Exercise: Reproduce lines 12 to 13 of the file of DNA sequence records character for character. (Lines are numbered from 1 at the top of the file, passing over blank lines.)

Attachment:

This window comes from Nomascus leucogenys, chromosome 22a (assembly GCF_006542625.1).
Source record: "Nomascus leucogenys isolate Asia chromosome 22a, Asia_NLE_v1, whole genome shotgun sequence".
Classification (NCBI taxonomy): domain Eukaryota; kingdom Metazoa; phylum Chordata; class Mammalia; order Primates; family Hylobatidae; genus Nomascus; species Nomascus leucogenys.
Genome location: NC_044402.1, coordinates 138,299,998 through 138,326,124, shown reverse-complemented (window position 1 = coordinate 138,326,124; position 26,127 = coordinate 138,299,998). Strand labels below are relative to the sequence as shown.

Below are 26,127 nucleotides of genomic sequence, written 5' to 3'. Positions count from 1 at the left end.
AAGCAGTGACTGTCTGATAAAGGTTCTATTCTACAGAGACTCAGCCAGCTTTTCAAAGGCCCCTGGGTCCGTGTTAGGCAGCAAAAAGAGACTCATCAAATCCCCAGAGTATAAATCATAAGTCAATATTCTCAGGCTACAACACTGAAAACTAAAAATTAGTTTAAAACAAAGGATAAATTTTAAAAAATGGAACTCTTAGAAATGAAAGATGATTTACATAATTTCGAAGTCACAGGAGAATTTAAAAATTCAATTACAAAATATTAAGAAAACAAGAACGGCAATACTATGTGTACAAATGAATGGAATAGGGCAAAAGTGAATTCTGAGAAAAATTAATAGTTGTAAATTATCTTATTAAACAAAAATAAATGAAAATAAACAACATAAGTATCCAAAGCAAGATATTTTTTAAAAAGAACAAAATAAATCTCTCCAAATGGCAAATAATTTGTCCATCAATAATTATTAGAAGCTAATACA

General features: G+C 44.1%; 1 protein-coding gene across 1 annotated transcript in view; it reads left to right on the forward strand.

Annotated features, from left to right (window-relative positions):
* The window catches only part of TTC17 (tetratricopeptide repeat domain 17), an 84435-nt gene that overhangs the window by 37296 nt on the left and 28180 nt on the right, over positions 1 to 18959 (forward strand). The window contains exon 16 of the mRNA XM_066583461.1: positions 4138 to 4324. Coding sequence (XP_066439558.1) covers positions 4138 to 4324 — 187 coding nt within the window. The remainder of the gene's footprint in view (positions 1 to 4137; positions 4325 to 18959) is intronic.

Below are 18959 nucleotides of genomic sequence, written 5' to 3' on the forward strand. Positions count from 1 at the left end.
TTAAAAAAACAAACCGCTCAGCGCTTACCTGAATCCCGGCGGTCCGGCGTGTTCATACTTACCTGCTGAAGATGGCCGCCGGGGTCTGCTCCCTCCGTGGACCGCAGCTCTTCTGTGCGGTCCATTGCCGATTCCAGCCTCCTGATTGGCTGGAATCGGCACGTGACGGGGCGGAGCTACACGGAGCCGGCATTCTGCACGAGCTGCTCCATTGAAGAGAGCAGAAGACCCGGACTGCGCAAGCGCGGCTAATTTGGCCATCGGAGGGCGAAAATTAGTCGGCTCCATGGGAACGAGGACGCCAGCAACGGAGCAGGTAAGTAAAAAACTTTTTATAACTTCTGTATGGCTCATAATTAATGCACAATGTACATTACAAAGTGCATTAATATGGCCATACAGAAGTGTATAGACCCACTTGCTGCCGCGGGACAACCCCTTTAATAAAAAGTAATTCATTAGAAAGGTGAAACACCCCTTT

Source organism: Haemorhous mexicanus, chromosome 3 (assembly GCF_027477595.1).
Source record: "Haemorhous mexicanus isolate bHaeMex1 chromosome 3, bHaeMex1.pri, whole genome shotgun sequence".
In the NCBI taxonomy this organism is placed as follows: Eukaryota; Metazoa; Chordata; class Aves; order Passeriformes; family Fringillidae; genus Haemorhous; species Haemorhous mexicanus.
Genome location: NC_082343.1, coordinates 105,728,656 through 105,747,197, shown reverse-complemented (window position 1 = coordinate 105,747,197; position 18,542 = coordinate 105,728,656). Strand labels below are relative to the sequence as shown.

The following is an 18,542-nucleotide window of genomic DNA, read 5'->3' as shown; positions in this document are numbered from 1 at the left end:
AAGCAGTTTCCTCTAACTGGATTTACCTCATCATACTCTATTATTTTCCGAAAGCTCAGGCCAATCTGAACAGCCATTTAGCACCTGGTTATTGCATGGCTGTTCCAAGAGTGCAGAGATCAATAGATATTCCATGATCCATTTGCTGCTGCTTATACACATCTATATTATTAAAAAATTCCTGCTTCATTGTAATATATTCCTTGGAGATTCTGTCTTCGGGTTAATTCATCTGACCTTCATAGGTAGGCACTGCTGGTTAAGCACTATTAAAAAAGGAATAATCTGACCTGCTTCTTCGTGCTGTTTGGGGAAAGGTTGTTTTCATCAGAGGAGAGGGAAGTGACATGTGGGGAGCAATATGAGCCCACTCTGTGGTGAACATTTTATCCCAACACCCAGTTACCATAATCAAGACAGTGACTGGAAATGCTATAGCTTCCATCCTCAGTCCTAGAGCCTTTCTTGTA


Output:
Source organism: Haemorhous mexicanus, chromosome 3 (assembly GCF_027477595.1).
Source record: "Haemorhous mexicanus isolate bHaeMex1 chromosome 3, bHaeMex1.pri, whole genome shotgun sequence".